During the holiday season, I considered Wasteland 3 as one of my most anticipated games of 2020. Last week, I was able to get a glimpse of the first few hours of the game. I also had an opportunity to speak to inXile Entertainment’s CEO and the franchise’s creator, Brian Fargo. Here are some first impressions.
Wasteland 3: Character creation and your CLASSIC build
The first thing I noticed was that Wasteland 3 only lets you create two characters at the start compared to an entire quartet in Wasteland 2. Some of them did have an additional backstory such as a punk duo or even a father and daughter team. According to Brian Fargo, things will still “play out similarly” whether you made a new duo from scratch or picked the ones with a set background.
Of course, series fans will remember how you assigned attributes, skills, and even some hilarious perks; the Wasteland series, after all, is partly known for its humor. Some light-hearted references here and there help bring levity in its post-apocalyptic setting. You’ve got perk examples such as “Explodomaniac,” “Money Bags,” and “Goat Killer.”
The game also uses Wasteland 2‘s CLASSIC system for attributes (Coordination, Luck, Awareness, Strength, Speed, Intelligence, Charisma). The main difference I noticed was that things felt more streamlined this time around. For instance, Wasteland 2‘s system had combat speed and action points determined by multiple attributes. In Wasteland 3, however, mechanics are governed by a specific stat — ie. combat speed and initiative are assigned to Speed and action points are solely dependent on Coordination.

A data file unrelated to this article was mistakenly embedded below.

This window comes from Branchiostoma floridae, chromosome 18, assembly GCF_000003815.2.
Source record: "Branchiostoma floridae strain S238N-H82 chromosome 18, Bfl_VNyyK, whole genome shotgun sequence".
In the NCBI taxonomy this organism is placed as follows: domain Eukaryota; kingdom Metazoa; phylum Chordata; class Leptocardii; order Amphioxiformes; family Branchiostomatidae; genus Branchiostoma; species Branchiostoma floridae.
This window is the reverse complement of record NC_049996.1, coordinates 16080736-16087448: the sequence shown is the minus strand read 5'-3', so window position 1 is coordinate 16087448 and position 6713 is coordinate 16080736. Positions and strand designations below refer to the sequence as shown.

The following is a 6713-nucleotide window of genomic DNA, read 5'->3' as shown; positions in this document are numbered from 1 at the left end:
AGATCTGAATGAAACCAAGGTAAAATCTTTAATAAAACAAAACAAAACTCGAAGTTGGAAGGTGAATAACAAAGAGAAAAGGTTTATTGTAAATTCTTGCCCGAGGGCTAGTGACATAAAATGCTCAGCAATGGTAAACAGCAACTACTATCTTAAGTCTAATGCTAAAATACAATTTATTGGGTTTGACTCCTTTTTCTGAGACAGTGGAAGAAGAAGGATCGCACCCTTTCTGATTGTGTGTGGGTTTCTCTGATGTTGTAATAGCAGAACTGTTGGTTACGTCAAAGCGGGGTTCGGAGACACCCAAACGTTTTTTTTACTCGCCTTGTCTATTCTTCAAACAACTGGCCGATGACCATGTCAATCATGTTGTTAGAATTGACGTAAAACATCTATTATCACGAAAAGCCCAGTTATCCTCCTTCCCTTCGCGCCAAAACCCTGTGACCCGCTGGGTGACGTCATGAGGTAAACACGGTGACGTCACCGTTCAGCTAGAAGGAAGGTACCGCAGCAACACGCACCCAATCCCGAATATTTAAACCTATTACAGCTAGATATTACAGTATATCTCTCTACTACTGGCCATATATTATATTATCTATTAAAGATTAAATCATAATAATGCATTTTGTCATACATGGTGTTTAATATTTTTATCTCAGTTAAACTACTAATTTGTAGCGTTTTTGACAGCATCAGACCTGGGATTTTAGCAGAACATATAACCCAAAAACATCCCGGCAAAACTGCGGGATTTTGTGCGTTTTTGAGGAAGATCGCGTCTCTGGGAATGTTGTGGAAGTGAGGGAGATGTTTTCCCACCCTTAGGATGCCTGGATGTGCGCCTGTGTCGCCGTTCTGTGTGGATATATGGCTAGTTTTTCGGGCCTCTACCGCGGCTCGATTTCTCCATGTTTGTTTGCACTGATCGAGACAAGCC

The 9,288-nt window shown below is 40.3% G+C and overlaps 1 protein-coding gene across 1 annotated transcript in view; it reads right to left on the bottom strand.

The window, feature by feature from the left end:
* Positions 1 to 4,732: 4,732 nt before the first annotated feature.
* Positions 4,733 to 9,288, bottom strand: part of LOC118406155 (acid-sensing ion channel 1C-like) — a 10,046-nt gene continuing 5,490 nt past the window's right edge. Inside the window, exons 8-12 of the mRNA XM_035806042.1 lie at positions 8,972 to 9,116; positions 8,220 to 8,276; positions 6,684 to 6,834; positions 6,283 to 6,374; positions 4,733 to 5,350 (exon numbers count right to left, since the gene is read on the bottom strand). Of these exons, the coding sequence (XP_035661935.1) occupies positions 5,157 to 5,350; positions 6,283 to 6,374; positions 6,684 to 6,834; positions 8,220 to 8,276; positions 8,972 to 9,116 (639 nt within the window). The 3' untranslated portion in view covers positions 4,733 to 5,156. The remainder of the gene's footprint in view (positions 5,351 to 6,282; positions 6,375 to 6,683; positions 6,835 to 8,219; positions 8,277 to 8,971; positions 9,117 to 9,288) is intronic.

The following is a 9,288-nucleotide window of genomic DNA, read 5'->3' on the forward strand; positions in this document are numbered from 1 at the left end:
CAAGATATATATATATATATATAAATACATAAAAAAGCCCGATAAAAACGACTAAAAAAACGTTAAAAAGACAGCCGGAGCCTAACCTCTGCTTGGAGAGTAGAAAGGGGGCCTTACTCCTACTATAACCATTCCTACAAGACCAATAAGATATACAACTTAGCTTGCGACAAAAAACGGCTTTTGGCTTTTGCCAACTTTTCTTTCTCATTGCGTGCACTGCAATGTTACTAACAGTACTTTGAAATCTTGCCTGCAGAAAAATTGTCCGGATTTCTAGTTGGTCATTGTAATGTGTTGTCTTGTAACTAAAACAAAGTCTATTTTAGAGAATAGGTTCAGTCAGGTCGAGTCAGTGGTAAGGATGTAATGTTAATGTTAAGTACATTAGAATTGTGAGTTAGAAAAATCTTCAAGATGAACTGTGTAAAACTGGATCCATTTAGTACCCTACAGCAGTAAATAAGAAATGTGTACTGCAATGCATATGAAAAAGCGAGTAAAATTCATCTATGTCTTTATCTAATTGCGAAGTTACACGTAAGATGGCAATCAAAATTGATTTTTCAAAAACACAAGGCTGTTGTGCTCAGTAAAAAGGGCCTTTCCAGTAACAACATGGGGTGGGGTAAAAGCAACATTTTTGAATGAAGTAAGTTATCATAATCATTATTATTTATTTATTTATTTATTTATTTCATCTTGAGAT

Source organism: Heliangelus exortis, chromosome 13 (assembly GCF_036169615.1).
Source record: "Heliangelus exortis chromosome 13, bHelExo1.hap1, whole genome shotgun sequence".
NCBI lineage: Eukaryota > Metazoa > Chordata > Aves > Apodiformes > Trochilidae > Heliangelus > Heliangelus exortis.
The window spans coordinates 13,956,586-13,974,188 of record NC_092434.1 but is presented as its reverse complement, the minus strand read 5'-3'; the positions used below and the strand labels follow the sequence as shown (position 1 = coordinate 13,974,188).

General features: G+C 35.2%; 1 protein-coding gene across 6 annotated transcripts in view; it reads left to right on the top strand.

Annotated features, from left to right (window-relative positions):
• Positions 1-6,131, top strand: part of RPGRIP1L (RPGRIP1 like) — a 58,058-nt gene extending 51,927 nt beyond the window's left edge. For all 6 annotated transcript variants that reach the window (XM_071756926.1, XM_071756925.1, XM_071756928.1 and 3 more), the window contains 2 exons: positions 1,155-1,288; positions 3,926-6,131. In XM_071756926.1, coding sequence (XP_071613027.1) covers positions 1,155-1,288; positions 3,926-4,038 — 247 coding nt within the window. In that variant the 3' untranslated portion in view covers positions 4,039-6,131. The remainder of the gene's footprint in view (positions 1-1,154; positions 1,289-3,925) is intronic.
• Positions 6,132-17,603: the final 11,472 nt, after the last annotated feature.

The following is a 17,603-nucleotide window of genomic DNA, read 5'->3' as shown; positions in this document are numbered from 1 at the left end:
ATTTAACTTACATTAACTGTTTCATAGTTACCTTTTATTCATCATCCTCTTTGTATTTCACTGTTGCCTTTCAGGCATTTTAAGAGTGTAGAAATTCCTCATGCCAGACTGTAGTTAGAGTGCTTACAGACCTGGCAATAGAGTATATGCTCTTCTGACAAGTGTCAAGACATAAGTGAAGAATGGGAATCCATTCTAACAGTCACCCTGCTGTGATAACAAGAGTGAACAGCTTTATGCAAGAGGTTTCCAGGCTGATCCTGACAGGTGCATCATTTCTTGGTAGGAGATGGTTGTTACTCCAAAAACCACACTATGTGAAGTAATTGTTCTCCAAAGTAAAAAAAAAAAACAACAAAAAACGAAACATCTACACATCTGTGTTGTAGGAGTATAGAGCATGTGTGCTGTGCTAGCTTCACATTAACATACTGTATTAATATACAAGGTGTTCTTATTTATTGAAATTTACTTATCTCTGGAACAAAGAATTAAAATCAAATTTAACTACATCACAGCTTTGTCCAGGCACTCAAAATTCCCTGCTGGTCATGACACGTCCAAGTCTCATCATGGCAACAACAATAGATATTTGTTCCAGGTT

I actually welcomed this change since it simplified matters and, as Brian Fargo had mentioned to me, Wasteland 3 will have “even more depth in tactical combat than previous titles.” To me, it was like getting the attributes out of the way so players can focus on the core gameplay itself. Fargo also noted that there will be a lot to delve into such as “deployable items, three times the number of armor pieces, and more.”
I did wonder why the free attribute points were lower this time around (14 compared to 21 from Wasteland 2). I was worried that my 2/1/4/1/6/6/1 build won’t cut it. Still, I was assured that the team at inXile was still working on a perfect amount of points to settle on. “We’re still tweaking the numbers based on player feedback,” Fargo said.
The frozen wilderness of Colorado and Ranger HQ
Wasteland 3 takes place after the events of the second game. As fans know, the ending led to the destruction of your Ranger base in Arizona. Survivors are sent to the frozen wilderness of Colorado after an enigmatic figure known as The Patriarch promises to aid the Rangers with supplies. The catch? You’d have to put his wayward children back in line.
“Colorado is an interesting setting for Wasteland 3,” Fargo said. “That’s where NORAD is located and there are a lot of survivalists there.” I guess the burly, hammer-wielding Patriarch is also an ideal leader to have given the grim situation, a character inspired by hardy folk in a world gone to hell.